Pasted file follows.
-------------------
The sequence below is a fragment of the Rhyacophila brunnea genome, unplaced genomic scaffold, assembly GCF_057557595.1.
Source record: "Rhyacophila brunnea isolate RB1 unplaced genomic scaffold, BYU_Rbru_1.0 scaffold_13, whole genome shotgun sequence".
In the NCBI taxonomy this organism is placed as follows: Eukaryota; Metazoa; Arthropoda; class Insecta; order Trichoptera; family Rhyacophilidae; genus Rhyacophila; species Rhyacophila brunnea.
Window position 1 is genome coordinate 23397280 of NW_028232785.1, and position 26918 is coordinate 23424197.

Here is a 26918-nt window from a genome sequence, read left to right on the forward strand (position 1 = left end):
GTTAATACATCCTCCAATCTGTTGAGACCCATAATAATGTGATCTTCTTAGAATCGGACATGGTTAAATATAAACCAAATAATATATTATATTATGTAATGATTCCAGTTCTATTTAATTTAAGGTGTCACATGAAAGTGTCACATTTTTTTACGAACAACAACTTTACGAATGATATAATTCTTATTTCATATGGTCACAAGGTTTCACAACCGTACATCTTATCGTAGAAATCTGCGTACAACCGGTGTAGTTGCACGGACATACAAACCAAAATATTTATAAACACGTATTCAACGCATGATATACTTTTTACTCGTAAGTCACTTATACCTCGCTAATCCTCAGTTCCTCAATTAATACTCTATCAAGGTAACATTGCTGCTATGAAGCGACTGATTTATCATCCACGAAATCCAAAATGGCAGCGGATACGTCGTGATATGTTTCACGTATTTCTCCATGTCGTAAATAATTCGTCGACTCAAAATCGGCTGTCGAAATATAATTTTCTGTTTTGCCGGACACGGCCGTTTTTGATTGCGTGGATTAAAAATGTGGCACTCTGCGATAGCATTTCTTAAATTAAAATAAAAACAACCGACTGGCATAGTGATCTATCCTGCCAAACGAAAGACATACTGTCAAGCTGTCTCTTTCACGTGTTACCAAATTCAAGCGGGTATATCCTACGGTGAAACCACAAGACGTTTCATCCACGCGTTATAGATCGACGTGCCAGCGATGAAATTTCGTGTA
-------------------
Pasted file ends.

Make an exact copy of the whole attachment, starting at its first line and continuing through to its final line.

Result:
The sequence below is a fragment of the Rhyacophila brunnea genome, unplaced genomic scaffold, assembly GCF_057557595.1.
Source record: "Rhyacophila brunnea isolate RB1 unplaced genomic scaffold, BYU_Rbru_1.0 scaffold_13, whole genome shotgun sequence".
In the NCBI taxonomy this organism is placed as follows: Eukaryota; Metazoa; Arthropoda; class Insecta; order Trichoptera; family Rhyacophilidae; genus Rhyacophila; species Rhyacophila brunnea.
Window position 1 is genome coordinate 23397280 of NW_028232785.1, and position 26918 is coordinate 23424197.

Here is a 26918-nt window from a genome sequence, read left to right on the forward strand (position 1 = left end):
GTTAATACATCCTCCAATCTGTTGAGACCCATAATAATGTGATCTTCTTAGAATCGGACATGGTTAAATATAAACCAAATAATATATTATATTATGTAATGATTCCAGTTCTATTTAATTTAAGGTGTCACATGAAAGTGTCACATTTTTTTACGAACAACAACTTTACGAATGATATAATTCTTATTTCATATGGTCACAAGGTTTCACAACCGTACATCTTATCGTAGAAATCTGCGTACAACCGGTGTAGTTGCACGGACATACAAACCAAAATATTTATAAACACGTATTCAACGCATGATATACTTTTTACTCGTAAGTCACTTATACCTCGCTAATCCTCAGTTCCTCAATTAATACTCTATCAAGGTAACATTGCTGCTATGAAGCGACTGATTTATCATCCACGAAATCCAAAATGGCAGCGGATACGTCGTGATATGTTTCACGTATTTCTCCATGTCGTAAATAATTCGTCGACTCAAAATCGGCTGTCGAAATATAATTTTCTGTTTTGCCGGACACGGCCGTTTTTGATTGCGTGGATTAAAAATGTGGCACTCTGCGATAGCATTTCTTAAATTAAAATAAAAACAACCGACTGGCATAGTGATCTATCCTGCCAAACGAAAGACATACTGTCAAGCTGTCTCTTTCACGTGTTACCAAATTCAAGCGGGTATATCCTACGGTGAAACCACAAGACGTTTCATCCACGCGTTATAGATCGACGTGCCAGCGATGAAATTTCGTGTA